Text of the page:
A wine romance
How to get an insider’s view of the NSW Hunter Valley
STANDING with cow horn in hand, vineyard owner Rod Windrim says most Hunter Valley winegrowers thought he was mad when he switched to biodynamic farming in 2002.
Once he used the ‘‘full cocktail’’ of pesticides to protect his vines; today he douses them with his ‘‘compost tea’’ according to the phases of the moon.
Fresh manure from lactating cows is stuffed into cow horns, buried for about five months and dug up in spring. The bacteriarich dung is mixed with water and fish emulsion and sprayed on the vines: half during the ascending phase of the moon, the remainder during the descending.
At other times Windrim sprays a silica mixture that has also undergone the subterranean cow horn ritual, and prunes and plants by the astro calendar.
Windrim’s Krinklewood Biodynamic Vineyard is j ust one of 140 wineries and cellar doors in the NSW Hunter Valley and a favourite of tour guide Heidi Duckworth.
With so much to see and taste in this renowned wine-growing region, it’s good to be with an expert such as Duckworth, who started her small-group touring company last year. Dressed in corporate black to match her sleek Range Rover, and wearing killer heels, Duckworth is no stranger to the region. She put in 12 years as marketing manager of Hunter Valley Wine Tourism.
In that role, however, she wasn’t able to play favourites: the wineries, dozens of restaurants and 190 accommodation houses in her domain all received equal treatment. However, now she’s free to direct her clients to establishments she believes are the cream of the crop.
Krinklewood isn’t just doing things a little differently ( and Windrim is often behind the counter, sharing his biodynamic stories with visitors), it’s producing great wines. I buy a bottle of gold-medal 2009 chardonnay before we zoom off to sample another outfit in Broke.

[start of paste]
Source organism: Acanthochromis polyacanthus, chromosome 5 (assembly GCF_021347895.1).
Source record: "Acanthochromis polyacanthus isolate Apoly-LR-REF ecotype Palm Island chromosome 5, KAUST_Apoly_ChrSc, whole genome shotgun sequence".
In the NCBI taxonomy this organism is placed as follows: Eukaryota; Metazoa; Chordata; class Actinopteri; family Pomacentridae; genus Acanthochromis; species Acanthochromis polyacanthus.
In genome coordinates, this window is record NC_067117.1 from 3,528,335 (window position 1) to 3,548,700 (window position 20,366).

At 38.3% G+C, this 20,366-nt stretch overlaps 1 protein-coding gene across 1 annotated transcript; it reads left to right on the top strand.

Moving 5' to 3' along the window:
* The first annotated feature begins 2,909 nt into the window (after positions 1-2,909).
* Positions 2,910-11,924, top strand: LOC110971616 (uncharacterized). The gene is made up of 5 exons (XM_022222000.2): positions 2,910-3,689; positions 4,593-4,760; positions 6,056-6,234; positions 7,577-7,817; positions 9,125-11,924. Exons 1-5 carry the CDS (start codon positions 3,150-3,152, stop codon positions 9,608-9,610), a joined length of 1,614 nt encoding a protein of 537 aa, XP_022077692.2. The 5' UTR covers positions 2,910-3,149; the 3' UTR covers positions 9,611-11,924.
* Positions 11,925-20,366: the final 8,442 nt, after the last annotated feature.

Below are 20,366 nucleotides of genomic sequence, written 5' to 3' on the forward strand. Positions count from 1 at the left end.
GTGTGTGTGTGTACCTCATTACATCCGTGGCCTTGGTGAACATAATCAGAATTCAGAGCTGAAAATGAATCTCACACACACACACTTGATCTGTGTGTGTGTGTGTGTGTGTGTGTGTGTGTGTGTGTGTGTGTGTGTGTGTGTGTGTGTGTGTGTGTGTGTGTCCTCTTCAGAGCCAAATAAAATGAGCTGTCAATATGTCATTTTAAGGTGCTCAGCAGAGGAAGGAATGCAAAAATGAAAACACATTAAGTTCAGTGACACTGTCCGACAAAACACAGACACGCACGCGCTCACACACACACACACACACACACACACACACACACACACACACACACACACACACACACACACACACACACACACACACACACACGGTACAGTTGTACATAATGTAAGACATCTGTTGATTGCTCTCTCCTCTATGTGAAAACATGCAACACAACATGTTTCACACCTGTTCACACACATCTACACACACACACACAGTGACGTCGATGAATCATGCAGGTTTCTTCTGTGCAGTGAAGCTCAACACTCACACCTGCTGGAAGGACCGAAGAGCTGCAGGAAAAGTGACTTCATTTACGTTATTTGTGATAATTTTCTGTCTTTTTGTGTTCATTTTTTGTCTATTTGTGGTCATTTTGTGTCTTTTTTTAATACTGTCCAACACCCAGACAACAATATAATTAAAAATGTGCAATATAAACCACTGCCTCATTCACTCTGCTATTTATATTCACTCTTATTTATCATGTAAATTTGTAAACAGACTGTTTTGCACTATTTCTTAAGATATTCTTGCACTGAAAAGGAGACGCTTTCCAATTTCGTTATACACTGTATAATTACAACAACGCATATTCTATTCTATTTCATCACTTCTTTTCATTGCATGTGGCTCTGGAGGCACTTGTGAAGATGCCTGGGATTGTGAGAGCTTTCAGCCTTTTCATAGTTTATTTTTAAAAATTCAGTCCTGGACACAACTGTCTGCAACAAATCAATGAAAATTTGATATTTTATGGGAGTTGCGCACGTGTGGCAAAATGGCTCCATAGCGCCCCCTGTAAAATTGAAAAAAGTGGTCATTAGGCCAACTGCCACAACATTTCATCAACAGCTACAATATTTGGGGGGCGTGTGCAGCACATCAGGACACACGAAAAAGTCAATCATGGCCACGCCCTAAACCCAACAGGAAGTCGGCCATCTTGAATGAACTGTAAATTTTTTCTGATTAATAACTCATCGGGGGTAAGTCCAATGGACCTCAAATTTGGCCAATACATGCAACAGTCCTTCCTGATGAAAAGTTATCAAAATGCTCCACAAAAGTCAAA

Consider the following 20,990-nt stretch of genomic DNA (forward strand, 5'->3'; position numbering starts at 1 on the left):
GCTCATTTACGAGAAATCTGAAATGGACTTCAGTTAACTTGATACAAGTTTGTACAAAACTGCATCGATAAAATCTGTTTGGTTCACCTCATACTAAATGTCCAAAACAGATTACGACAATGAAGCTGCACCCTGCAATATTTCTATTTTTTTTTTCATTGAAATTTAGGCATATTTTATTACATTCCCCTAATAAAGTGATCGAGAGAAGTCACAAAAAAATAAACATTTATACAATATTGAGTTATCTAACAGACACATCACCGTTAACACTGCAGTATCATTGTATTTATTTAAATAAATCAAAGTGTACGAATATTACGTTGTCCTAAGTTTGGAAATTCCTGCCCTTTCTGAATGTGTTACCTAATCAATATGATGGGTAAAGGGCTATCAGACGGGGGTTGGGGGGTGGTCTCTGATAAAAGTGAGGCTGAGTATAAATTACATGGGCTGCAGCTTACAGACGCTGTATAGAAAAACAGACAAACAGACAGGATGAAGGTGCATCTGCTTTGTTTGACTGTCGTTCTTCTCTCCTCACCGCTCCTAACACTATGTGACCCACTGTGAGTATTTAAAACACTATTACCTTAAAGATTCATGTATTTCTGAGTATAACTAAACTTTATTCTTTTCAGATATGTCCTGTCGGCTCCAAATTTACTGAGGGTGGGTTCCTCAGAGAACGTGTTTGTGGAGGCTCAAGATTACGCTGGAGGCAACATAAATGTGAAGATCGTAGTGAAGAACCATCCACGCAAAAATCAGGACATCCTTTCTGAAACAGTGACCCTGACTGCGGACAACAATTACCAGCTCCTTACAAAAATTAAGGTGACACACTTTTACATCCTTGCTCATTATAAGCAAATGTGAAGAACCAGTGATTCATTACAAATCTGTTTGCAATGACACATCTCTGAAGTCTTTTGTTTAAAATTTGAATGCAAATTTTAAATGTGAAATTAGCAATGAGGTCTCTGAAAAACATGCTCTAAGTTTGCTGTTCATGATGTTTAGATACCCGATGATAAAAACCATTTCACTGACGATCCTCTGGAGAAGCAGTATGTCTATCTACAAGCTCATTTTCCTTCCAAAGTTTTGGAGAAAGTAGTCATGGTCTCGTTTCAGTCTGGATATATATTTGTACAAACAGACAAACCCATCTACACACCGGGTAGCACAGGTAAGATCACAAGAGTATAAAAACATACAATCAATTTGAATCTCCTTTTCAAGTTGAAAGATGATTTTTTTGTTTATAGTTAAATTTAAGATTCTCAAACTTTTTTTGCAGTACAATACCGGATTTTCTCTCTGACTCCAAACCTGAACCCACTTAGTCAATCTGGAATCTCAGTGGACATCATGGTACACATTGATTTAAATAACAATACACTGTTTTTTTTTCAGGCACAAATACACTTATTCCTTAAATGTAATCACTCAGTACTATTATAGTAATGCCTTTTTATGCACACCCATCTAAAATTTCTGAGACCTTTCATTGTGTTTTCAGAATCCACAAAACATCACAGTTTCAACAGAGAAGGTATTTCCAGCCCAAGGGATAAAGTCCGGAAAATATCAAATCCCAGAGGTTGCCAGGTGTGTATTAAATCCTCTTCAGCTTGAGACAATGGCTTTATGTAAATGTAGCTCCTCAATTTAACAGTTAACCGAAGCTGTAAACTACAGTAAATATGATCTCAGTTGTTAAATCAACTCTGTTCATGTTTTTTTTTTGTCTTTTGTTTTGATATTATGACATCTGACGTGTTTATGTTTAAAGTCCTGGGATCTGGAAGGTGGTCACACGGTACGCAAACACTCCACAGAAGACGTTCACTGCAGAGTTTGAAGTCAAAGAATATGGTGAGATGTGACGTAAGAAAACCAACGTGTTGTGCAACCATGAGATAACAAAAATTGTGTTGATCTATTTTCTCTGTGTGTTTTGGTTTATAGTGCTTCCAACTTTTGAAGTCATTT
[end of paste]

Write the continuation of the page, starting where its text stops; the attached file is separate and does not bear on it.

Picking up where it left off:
At Margan cellar door and restaurant, we sip wines in the rustic but chic rammed-earth winery and restaurant. Its stylishness belies the humble vegetable and herb garden out the back where owners Andrew and Lisa Margan grow the green produce served in the restaurant. Margan’s vines aren’t biodynamically grown but the couple recently picked up a sustainability award for reducing the restaurant’s carbon footprint.
Duckworth is keen to show her group the new Icon Lounge at the Small Winemakers’ Centre at Pokolbin. This classy black, red and white tasting room provides a crash course in the finest drops of the region. Sixteen reds and eight whites, either gold or trophy winners, are on tap.
Tasters are invited to pour a perfect 30ml, 75ml or 100ml glass using an Enomatic dispensing system, a device designed in Tuscany. Icon Lounge owner and winemaker Suzanne Little says these top wines (which include Tyrrell’s, McWilliams and Pepper Tree) are generally not available for tasting in the Hunter; from $2 to $9 for 30ml, this is a bargain for wine buffs.
For sustenance en route, Duckworth often suggests the organic restaurant Cracked Pepper (if her clients also opt for Krinklewood), or the Cafe Enzo. And she can include visits to a chocolatier, a cheese providore, a boutique brewer and an art gallery.
As we make our way to the new Goldfish cocktail bar at Tempus Two winery, there’s a helicopter whirring away on the front lawn.
I joke that it’s for us, and Duckworth just nods. Her mellowedout clients are often keen to get back to their Hunter Valley digs after a long day’s touring, and a chopper just seems to top it off. Caroline Gladstone was a guest of Tourism NSW.
Krinklewood Vineyard uses biodynamic farming techniques